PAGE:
The United States on Thursday blacklisted 18 senior Syrian regime officials, who it said were connected to the country's weapons of mass destruction program, after an international investigation found that regime leader Bashar al Assad's forces were responsible for chlorine gas attacks against civilians.
The action marked the first time the United States has sanctioned Syrian forces officials for the regime's use of chemical weapons, according to a Treasury Department statement.
A joint inquiry by the United Nations and the Organisation for the Prohibition of Chemical Weapons (OPCW) found that Syrian regime forces were responsible for three chlorine gas attacks and that Daesh had used mustard gas, according to reports.
Chlorine's use as a weapon is banned under the Chemical Weapons Convention, which Syria joined in 2013. If inhaled, chlorine gas turns into hydrochloric acid in the lungs and can kill by burning lungs and drowning victims in the resulting body fluids.
Syrian President Bashar al-Assad's regime has denied its forces have used chemical weapons.
"We condemn in the strongest possible terms the Syrian regime's use of chemical weapons," Ned Price, a White House National Security Council spokesman, said in a statement. "The Assad regime's barbaric continued attacks demonstrate its willingness to defy basic standards of human decency, its international obligations, and longstanding global norms."
Following the reports of the international inquiry, Britain and France circulated a draft resolution to the UN Security Council in December that would ban the sale or supply of helicopters to the Syrian regime and blacklist 11 Syrian forces commanders and intelligence officials over chemical weapons attacks during the nearly six-year war.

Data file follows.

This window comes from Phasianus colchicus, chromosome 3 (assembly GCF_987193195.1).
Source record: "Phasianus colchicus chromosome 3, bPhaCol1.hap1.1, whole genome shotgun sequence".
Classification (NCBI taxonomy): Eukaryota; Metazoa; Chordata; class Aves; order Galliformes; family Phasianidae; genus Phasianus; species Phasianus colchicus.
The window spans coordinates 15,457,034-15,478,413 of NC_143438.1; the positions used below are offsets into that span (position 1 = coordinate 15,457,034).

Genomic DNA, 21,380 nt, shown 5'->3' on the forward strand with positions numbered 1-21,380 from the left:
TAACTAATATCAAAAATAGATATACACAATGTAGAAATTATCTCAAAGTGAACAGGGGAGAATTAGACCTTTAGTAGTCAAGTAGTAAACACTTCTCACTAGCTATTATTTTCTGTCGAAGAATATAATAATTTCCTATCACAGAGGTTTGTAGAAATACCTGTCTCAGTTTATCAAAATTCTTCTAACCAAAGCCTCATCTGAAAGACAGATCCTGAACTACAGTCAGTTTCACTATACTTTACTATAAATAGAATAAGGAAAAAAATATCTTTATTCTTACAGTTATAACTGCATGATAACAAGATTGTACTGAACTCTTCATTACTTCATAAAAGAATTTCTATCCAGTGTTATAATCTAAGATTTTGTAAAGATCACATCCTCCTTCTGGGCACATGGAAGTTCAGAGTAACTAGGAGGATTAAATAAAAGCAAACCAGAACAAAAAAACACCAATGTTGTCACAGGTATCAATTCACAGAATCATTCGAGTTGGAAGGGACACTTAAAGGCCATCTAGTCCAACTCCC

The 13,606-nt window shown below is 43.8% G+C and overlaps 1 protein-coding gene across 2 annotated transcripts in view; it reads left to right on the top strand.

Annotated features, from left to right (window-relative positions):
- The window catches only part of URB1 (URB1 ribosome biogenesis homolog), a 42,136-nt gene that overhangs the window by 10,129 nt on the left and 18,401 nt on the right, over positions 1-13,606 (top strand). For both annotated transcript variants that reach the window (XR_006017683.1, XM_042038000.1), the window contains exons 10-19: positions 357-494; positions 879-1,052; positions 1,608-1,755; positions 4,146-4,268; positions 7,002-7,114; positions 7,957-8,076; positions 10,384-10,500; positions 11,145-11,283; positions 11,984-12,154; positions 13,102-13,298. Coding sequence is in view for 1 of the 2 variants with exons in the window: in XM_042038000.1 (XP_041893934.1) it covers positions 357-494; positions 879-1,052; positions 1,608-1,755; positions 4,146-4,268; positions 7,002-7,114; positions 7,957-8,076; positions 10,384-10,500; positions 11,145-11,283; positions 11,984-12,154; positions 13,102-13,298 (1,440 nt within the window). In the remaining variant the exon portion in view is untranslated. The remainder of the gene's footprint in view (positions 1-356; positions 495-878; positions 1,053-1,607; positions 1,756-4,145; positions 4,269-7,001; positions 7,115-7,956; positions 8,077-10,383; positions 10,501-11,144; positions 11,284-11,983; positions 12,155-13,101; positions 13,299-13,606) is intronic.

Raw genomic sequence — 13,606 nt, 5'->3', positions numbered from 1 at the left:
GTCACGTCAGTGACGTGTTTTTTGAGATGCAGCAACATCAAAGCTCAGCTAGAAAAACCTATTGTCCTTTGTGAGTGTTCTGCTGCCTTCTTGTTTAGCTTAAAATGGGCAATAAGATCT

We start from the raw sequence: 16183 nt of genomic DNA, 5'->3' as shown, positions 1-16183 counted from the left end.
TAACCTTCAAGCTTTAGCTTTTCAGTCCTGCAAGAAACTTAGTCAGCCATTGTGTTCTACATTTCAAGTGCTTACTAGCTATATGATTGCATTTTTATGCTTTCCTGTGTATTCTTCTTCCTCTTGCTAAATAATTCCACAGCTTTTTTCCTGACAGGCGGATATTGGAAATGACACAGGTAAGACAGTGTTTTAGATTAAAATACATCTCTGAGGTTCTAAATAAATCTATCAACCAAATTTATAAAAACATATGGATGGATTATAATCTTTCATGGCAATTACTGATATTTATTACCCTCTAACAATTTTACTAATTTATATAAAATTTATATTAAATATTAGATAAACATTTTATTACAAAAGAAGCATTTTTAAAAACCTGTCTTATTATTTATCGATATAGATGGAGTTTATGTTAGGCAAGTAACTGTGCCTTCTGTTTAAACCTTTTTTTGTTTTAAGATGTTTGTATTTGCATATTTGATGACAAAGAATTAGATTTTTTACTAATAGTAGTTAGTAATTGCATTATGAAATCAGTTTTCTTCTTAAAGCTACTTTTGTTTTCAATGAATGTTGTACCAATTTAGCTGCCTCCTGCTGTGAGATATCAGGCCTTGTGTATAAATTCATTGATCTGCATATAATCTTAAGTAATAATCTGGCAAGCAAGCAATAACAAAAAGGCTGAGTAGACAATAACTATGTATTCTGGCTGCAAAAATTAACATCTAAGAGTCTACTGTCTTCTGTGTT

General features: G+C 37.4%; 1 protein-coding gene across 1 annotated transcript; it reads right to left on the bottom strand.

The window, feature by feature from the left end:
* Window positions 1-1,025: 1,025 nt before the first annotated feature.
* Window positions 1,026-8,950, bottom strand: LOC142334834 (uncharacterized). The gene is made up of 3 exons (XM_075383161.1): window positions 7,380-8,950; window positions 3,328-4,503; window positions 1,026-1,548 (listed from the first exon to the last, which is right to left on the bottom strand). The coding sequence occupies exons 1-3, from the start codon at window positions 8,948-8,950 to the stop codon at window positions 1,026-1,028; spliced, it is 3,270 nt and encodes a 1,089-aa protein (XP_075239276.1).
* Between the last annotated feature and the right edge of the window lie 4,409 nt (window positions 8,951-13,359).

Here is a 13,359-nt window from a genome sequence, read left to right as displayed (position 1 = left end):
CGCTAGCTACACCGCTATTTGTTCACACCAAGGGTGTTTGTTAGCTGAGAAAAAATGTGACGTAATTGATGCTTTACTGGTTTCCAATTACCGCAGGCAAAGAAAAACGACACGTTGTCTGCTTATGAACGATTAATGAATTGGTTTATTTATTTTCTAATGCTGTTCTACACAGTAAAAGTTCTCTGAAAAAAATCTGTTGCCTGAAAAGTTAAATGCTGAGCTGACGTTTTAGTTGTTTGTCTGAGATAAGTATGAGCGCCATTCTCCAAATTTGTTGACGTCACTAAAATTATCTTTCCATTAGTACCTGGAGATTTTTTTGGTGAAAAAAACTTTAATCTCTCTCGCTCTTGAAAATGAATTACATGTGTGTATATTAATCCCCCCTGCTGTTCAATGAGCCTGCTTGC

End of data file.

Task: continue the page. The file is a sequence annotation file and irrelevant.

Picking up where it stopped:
A vote on the draft resolution has not yet been set, but diplomats said Syrian ally Russia, one of five council veto powers, has made clear it opposed the measures.
Ten of the individuals sanctioned by the United States on Thursday are listed for designation in the draft resolution, which – if adopted – would subject them to a global travel ban and asset freeze.
Russian UN Ambassador Vitaly Churkin said in November that there was "just not enough material proof to do anything" and described the French and British bid to impose UN sanctions as a "misplaced effort."
The Syrian regime agreed to destroy its chemical weapons in 2013 under a deal brokered by Moscow and Washington.
The Security Council backed that deal with a resolution that said in the event of non-compliance, "including unauthorised transfer of chemical weapons, or any use of chemical weapons by anyone" in Syria, it would impose measures that could include sanctions.